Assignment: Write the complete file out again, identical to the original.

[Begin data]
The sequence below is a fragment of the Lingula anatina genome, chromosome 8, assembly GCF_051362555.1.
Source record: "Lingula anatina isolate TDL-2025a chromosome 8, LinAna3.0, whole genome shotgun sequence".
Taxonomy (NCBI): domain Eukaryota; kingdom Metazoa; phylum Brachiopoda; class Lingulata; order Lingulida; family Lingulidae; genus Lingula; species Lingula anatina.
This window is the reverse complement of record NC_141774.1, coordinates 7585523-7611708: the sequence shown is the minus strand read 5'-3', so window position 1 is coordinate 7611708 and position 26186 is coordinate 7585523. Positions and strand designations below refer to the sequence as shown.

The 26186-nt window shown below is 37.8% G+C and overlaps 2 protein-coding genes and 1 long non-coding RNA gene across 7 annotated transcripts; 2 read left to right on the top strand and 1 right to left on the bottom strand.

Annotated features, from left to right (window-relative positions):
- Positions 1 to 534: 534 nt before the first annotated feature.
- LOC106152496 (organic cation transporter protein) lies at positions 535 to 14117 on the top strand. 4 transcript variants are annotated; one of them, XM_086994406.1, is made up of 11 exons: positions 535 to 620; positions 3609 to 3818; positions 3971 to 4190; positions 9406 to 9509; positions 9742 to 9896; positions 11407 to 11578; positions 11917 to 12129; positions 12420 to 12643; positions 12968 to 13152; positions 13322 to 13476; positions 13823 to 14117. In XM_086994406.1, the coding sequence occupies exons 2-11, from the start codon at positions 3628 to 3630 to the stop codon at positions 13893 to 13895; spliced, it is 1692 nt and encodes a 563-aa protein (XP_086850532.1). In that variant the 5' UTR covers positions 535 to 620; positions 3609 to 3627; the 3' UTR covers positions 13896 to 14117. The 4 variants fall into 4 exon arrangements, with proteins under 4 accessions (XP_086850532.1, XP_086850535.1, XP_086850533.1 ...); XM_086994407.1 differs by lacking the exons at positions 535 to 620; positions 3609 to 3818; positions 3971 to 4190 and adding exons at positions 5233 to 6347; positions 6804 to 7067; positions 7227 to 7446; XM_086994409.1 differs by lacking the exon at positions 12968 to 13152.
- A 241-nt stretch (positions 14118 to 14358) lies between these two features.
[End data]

The sequence below is a fragment of the Lingula anatina genome, chromosome 8, assembly GCF_051362555.1.
Source record: "Lingula anatina isolate TDL-2025a chromosome 8, LinAna3.0, whole genome shotgun sequence".
Taxonomy (NCBI): domain Eukaryota; kingdom Metazoa; phylum Brachiopoda; class Lingulata; order Lingulida; family Lingulidae; genus Lingula; species Lingula anatina.
This window is the reverse complement of record NC_141774.1, coordinates 7585523-7611708: the sequence shown is the minus strand read 5'-3', so window position 1 is coordinate 7611708 and position 26186 is coordinate 7585523. Positions and strand designations below refer to the sequence as shown.

The 26186-nt window shown below is 37.8% G+C and overlaps 2 protein-coding genes and 1 long non-coding RNA gene across 7 annotated transcripts; 2 read left to right on the top strand and 1 right to left on the bottom strand.

Annotated features, from left to right (window-relative positions):
- Positions 1 to 534: 534 nt before the first annotated feature.
- LOC106152496 (organic cation transporter protein) lies at positions 535 to 14117 on the top strand. 4 transcript variants are annotated; one of them, XM_086994406.1, is made up of 11 exons: positions 535 to 620; positions 3609 to 3818; positions 3971 to 4190; positions 9406 to 9509; positions 9742 to 9896; positions 11407 to 11578; positions 11917 to 12129; positions 12420 to 12643; positions 12968 to 13152; positions 13322 to 13476; positions 13823 to 14117. In XM_086994406.1, the coding sequence occupies exons 2-11, from the start codon at positions 3628 to 3630 to the stop codon at positions 13893 to 13895; spliced, it is 1692 nt and encodes a 563-aa protein (XP_086850532.1). In that variant the 5' UTR covers positions 535 to 620; positions 3609 to 3627; the 3' UTR covers positions 13896 to 14117. The 4 variants fall into 4 exon arrangements, with proteins under 4 accessions (XP_086850532.1, XP_086850535.1, XP_086850533.1 ...); XM_086994407.1 differs by lacking the exons at positions 535 to 620; positions 3609 to 3818; positions 3971 to 4190 and adding exons at positions 5233 to 6347; positions 6804 to 7067; positions 7227 to 7446; XM_086994409.1 differs by lacking the exon at positions 12968 to 13152.
- A 241-nt stretch (positions 14118 to 14358) lies between these two features.